Update 4:56 p.m.:Governor Cuomo just announced at an afternoon press conference that the A train shuttle in the Rockaways should be up and running by Sunday. He also announced that the N train along the Sea Line, between 59th Street in Sunset Park and Coney Island, resumed service today.
“The damage to the A line in Jamaica Bay is absolutely unprecedented, and so is the MTA’s response,” MTA Chairman and CEO Joe Lhota said. “Restoring the entire A train will take months, but the MTA is committed to doing it and to providing alternatives to our customers in the meantime.”
Original post: The Rockaways have been devastated by Hurricane Sandy, and that is not just the homes, but the infrastructure, the very fabric of the peninsula. But the city and the MTA have been working nonstop to return life to normal, and that goes for mass transit as well.
The MTA has been working all week to truck subway cars out to the Rockaways from a trestle in Brooklyn so that a shuttle service might be set up between Beach 116th Street and Mott Avenue/Far Rockaway. “We’re going to do what we can to get the Rockaways back to normal,” MTA chief Joe Lhota told reporters over the weekend, when the MTA was putting together its shuttle plan.
The shuttle became a necessity after Hurricane Sandy caused severe damage to the Broad Channel crossing, all but destroying the A train connection between Howard Beach and the Rockaways. The shuttle will help subway riders commute within the Rockaways, but they will still be forced to take a shuttle bus in Far Rockaway to connect to the A train in Queens to get into other parts of the city.
A better option for commuters might be a new ferry service the Bloomberg administration is launching. The Rockaways got a ferry service to much fanfare in 2008, but the steep $6 fare and hourlong trip could never sway riders off the subway, and the service was shut down in early 2010. Now, without that option, the ferry might start to look more attractive.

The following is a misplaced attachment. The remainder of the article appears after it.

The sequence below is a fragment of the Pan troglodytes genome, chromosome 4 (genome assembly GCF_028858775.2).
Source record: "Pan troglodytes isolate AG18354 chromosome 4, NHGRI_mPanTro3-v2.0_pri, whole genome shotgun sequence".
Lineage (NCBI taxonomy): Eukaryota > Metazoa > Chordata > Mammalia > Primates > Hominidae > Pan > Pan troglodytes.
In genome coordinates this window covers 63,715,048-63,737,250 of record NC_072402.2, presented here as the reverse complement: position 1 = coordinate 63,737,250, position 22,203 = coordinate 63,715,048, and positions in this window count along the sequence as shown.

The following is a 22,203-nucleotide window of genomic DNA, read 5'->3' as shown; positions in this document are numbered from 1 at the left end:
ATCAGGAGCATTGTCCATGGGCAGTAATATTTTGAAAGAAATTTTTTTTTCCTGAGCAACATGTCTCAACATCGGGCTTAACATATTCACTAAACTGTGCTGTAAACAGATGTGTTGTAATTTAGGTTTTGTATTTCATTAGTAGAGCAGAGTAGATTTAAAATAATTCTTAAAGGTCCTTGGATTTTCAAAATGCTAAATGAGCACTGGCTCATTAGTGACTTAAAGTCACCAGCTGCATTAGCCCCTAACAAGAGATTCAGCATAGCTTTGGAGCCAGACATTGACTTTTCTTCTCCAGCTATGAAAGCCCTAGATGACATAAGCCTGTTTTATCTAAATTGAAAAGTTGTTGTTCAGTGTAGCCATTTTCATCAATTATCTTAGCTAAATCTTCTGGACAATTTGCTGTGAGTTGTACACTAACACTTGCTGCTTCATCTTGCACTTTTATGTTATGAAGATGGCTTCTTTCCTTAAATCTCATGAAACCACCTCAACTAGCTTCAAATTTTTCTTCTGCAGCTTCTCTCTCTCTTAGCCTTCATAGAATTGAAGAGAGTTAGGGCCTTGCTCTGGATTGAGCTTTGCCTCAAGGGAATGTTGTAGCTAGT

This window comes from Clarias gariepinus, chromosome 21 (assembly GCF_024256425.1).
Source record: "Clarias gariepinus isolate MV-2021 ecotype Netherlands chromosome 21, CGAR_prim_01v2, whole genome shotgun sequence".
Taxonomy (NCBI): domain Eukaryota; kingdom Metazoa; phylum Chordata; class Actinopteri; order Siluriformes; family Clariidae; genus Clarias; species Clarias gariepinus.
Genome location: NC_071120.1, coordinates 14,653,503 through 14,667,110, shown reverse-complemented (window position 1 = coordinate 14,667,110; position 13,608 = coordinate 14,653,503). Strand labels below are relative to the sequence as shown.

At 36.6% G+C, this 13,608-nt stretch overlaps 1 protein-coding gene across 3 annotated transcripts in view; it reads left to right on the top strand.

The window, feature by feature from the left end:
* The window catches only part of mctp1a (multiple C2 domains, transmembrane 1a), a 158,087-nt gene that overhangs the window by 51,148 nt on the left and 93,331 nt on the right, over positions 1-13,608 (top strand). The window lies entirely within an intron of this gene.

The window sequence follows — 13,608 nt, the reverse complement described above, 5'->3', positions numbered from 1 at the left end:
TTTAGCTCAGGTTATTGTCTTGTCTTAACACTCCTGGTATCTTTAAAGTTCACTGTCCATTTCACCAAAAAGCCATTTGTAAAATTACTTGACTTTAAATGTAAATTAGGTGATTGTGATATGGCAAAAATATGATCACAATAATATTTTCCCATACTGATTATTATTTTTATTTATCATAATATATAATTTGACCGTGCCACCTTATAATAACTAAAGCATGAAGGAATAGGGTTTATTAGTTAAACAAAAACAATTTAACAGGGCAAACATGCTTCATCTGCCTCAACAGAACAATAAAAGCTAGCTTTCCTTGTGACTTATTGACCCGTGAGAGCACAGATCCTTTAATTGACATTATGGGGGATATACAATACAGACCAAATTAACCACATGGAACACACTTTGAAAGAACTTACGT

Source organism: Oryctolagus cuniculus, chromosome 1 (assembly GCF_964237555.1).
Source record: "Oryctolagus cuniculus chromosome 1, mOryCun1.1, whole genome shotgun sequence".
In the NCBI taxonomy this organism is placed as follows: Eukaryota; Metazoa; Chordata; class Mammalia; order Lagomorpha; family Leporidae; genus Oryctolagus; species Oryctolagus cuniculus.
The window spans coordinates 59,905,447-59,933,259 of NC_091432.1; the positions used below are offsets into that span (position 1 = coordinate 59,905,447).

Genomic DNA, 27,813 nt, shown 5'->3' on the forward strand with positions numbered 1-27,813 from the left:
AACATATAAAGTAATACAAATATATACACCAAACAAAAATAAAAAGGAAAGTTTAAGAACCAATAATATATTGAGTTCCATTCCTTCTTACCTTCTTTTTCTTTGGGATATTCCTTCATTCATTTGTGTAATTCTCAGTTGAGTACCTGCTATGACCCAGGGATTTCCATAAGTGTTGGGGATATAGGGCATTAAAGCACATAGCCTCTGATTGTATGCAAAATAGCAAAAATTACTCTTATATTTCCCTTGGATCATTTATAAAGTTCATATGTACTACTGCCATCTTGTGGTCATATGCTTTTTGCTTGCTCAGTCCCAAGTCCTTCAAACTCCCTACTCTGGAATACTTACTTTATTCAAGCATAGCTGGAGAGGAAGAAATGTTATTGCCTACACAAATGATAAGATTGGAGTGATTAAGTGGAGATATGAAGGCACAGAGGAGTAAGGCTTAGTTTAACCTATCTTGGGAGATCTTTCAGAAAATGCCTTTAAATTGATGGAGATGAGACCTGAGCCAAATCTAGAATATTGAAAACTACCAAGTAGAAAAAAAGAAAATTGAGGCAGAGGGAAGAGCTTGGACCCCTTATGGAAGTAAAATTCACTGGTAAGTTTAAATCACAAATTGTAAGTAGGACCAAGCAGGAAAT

A big boon this time around is the ferry service will cost only $2, less than the cost of a subway ride, even. (Update: The service only runs during the weekdays, however.)
“Thanks to quick work by Seastreak and the Economic Development Corporation, residents of the Rockaways will now have an affordable and reliable way to get to and from Manhattan,” Mayor Bloomberg said in a statement announcing the program. “Ferry service is one of the many ways the city is helping these New Yorkers begin the enormous work of recovery from Hurricane Sandy.”
The Economic Development Corporation, which has overseen the popular East River Ferry Service as well, spent the past week creating a temporary ferry landing at Beach 108th Street, with service to both Wall Street’s Pier 11 and Midtown’s 34th Street ferry landing.
“Community groups, charities and local residents have all rushed to help people living in New York and New Jersey,” Seastreak Chairman James Barker said. “Businesses must also play a part in relief efforts, and Seastreak is doing what it can to bring a sense of normalcy back to the community.”
It will be interesting to see if the experiences of Sandy, and perhaps better fares, might transform this service from a temporary fix to a devastated system to a permanent transportation option for the Rockaways. Here is the schedule for the service for the time being:
|Rockaway Departures||Pier 11/Wall St. Arrivals||East 34th St. Arrivals|
|5:45 AM||6:35 AM||7:00 AM|
|6:35 AM||7:25 AM||8:00 AM|
|7:45 AM||8:35 AM||8:45 AM|
|8:15 AM||9:05 AM||9:30 AM|
|9:20 AM||10:10 AM||10:30 AM|
|4:30 PM||5:30 PM||N/A|
|5:55 PM||6:45 PM||N/A|
|6:55 PM||7:45 PM||N/A|
|East 34th St. Departures||Pier 11/Wall St. Departures||Rockaway Arrivals|
|N/A||6:35 AM||7:45 AM|
|N/A||7:25 AM||8:15 AM|
|N/A||8:35 AM||9:20 AM|
|2:45 PM||3:05 PM||3:55 PM|
|4:20 PM||4:45 PM||5:35 PM|
|5:10 PM||5:35 PM||6:20 PM|
|6:30 PM||6:50 PM||7:40 PM|
|7:30 PM||7:50 PM||8:40 PM|